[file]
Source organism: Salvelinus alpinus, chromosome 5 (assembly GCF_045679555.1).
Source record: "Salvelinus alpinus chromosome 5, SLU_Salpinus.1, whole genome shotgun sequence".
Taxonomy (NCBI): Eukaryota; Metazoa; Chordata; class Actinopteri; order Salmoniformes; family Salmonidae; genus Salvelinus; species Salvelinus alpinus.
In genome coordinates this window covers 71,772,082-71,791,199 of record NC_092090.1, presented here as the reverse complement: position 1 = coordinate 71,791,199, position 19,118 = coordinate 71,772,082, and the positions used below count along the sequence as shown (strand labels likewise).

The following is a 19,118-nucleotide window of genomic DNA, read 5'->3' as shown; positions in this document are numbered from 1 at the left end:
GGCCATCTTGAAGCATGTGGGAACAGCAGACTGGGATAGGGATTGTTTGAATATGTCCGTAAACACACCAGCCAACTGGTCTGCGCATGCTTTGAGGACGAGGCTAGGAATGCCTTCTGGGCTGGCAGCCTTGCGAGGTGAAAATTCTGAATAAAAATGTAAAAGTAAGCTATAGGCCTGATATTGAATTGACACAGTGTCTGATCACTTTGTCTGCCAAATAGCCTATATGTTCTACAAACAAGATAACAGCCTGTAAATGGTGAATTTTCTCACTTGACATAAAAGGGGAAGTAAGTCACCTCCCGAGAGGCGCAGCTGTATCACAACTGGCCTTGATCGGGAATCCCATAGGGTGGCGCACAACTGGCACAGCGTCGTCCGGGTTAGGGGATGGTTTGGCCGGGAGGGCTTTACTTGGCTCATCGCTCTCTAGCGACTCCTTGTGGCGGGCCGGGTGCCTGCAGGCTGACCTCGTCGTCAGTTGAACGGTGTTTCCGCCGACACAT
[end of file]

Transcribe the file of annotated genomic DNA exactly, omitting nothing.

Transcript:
Source organism: Salvelinus alpinus, chromosome 5 (assembly GCF_045679555.1).
Source record: "Salvelinus alpinus chromosome 5, SLU_Salpinus.1, whole genome shotgun sequence".
Taxonomy (NCBI): Eukaryota; Metazoa; Chordata; class Actinopteri; order Salmoniformes; family Salmonidae; genus Salvelinus; species Salvelinus alpinus.
In genome coordinates this window covers 71,772,082-71,791,199 of record NC_092090.1, presented here as the reverse complement: position 1 = coordinate 71,791,199, position 19,118 = coordinate 71,772,082, and the positions used below count along the sequence as shown (strand labels likewise).

The following is a 19,118-nucleotide window of genomic DNA, read 5'->3' as shown; positions in this document are numbered from 1 at the left end:
GGCCATCTTGAAGCATGTGGGAACAGCAGACTGGGATAGGGATTGTTTGAATATGTCCGTAAACACACCAGCCAACTGGTCTGCGCATGCTTTGAGGACGAGGCTAGGAATGCCTTCTGGGCTGGCAGCCTTGCGAGGTGAAAATTCTGAATAAAAATGTAAAAGTAAGCTATAGGCCTGATATTGAATTGACACAGTGTCTGATCACTTTGTCTGCCAAATAGCCTATATGTTCTACAAACAAGATAACAGCCTGTAAATGGTGAATTTTCTCACTTGACATAAAAGGGGAAGTAAGTCACCTCCCGAGAGGCGCAGCTGTATCACAACTGGCCTTGATCGGGAATCCCATAGGGTGGCGCACAACTGGCACAGCGTCGTCCGGGTTAGGGGATGGTTTGGCCGGGAGGGCTTTACTTGGCTCATCGCTCTCTAGCGACTCCTTGTGGCGGGCCGGGTGCCTGCAGGCTGACCTCGTCGTCAGTTGAACGGTGTTTCCGCCGACACAT